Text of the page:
While implementing the feature I tried to create a model inheritance structure, so I could interop between them. Even though this would be achievable without former polymorphic associations, I decided to give it a shot.
After a night of coding, here’s what you can now do with MongoMapper:
I love when I find a library like MongoMapper, but I like it even more when I can give back.
And if you like this addition, you should recommend me here.
- => MongoDB Homepage
- => John Nunemaker’s Blog Post about MongoMapper
- => jnunemaker/mongomapper on GitHub
- => fcoury/mongomapper on GitHub (my fork with polymorphic associations)
Until next time,
Hey there folks. We just pushed out the door a new Webby Manager release. Here is a summary of the goodness this brings:
DNS records order
Records are now sorted by type and name.
Gmail DNS Integration
Due to popular demand we added a button to DNS zone page, so once you sign up for Gmail for Apps (in the Google for Apps website), all you have to do is click this button and follow Gmail instructions for activating your account.
We added this amazing open source CRM product called Fat Free CRM: to ReadyApps.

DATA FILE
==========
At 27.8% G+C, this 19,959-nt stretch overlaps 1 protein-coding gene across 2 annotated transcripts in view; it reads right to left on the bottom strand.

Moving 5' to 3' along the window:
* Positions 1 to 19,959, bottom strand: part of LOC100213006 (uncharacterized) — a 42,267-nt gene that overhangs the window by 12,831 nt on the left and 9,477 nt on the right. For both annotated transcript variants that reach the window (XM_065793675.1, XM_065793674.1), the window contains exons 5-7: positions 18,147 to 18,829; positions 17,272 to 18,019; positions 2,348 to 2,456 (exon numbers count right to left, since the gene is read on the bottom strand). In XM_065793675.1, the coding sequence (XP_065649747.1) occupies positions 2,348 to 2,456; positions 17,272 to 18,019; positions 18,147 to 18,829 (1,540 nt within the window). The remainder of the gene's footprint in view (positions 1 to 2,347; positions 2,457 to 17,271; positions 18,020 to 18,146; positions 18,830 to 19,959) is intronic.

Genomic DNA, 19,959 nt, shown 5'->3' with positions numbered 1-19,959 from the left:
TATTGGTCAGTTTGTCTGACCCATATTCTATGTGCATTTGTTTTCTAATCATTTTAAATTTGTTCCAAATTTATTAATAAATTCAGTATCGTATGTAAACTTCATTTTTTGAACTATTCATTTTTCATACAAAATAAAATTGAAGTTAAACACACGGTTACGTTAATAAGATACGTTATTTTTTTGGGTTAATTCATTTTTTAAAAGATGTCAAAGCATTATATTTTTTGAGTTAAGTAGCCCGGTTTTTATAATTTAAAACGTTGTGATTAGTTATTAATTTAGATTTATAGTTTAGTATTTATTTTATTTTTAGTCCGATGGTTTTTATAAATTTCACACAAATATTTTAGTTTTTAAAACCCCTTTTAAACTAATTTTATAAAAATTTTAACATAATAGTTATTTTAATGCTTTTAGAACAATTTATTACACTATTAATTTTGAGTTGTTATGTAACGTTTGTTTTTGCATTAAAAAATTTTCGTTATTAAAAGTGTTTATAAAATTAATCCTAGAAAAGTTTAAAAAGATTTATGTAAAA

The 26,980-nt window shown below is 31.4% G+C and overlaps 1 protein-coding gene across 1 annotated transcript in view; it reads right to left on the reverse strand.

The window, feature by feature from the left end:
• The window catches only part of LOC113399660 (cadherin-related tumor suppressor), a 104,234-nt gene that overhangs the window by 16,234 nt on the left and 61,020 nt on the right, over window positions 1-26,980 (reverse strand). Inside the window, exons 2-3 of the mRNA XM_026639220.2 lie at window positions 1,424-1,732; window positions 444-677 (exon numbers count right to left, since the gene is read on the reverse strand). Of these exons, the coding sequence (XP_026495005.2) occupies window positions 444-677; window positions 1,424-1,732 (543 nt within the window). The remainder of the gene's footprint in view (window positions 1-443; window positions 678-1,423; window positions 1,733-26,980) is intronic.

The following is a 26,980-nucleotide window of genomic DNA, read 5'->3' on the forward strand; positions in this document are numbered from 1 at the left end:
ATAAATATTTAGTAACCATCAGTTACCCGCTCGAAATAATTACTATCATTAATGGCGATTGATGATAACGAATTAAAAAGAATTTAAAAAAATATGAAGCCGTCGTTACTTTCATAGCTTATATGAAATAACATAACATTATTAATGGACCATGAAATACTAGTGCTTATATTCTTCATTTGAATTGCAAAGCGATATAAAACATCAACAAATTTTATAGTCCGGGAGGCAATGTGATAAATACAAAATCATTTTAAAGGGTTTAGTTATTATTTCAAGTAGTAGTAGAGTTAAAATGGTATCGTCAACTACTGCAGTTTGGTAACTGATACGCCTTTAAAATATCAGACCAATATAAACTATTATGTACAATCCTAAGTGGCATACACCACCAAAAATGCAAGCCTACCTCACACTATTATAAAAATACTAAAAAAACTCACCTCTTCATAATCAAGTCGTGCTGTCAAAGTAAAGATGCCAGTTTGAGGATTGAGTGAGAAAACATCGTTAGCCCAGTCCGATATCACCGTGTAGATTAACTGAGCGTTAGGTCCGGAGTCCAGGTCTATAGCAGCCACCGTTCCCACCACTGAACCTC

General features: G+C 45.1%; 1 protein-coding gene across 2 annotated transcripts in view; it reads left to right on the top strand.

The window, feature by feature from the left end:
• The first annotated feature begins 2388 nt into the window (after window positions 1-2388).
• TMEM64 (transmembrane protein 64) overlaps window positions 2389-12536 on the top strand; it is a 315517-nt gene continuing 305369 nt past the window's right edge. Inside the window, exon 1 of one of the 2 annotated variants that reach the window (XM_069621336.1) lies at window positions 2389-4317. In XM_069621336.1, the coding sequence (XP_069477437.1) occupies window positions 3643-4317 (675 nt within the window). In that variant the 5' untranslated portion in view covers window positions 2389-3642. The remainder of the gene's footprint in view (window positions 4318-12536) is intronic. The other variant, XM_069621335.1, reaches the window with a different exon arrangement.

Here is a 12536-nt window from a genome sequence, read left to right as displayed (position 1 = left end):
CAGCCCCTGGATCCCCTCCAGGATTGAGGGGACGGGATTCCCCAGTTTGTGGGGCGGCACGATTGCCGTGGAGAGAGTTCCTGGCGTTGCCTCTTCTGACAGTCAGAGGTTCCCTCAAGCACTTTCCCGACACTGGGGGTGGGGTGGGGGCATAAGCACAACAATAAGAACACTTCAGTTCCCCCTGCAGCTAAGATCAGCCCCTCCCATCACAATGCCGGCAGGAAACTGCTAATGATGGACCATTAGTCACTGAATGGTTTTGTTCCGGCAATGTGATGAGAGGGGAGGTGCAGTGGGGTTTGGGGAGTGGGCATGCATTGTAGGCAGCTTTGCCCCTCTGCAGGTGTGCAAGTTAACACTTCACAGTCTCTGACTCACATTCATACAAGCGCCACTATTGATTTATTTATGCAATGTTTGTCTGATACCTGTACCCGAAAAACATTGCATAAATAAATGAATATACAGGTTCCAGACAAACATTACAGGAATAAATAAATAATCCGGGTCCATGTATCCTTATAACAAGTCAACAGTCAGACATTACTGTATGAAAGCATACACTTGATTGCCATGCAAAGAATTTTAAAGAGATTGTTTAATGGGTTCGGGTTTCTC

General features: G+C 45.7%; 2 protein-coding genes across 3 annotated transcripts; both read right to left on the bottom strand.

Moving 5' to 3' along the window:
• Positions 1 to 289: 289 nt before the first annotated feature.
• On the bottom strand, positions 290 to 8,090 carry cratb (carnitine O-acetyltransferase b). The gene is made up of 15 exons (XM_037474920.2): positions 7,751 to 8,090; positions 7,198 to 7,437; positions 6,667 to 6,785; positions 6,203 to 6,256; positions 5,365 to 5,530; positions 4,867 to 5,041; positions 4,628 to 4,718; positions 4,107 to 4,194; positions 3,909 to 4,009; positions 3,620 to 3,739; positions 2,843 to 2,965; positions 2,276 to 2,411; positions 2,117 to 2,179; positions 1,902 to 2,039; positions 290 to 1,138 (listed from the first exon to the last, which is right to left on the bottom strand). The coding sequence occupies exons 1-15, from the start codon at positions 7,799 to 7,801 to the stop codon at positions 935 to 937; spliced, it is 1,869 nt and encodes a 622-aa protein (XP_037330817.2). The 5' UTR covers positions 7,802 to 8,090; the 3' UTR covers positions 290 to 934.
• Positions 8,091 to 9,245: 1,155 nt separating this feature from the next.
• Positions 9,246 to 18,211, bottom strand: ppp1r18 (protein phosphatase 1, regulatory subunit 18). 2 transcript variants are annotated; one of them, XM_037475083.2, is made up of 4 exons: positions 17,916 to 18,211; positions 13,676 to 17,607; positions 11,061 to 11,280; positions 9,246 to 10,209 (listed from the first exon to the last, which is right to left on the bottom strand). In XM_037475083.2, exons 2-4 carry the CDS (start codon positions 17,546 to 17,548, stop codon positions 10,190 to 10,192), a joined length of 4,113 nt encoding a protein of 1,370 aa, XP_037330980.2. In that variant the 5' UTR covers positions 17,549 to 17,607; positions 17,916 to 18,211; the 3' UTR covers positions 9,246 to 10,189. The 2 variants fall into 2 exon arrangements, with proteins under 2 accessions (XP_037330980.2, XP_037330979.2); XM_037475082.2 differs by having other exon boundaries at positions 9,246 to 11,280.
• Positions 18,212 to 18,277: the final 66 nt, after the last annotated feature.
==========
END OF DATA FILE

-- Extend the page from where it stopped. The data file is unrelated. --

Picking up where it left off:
Feedback & Bug Reporting
We’ve added UserVoice to the Webby Manager so users can request and vote on Features.
More to come, so stay tuned!
We noticed many of our users aren’t aware that our Webby Manager has nice keyboard shortcuts to manage repetitive tasks.
All you have to do is press ‘h’ from anywhere within the manager and then a context-sensitive dialog will popup with all the available shortcuts.
Here’s an example:
I am thrilled to announce we just released the first version of our Webbynode API. This first version includes basic Client information, Webby actions and DNS (Zones and Records) management.
If you go to your account section, you’ll notice that besides the usual information there is a new API Token entry:
To understand what you can currently do with the API, download the Webbynode API Guide:
And don’t forget to give your feedback, so we can tailor the next versions based on your wishes. Here’s a forum post on this subject:
Go give us your feedback!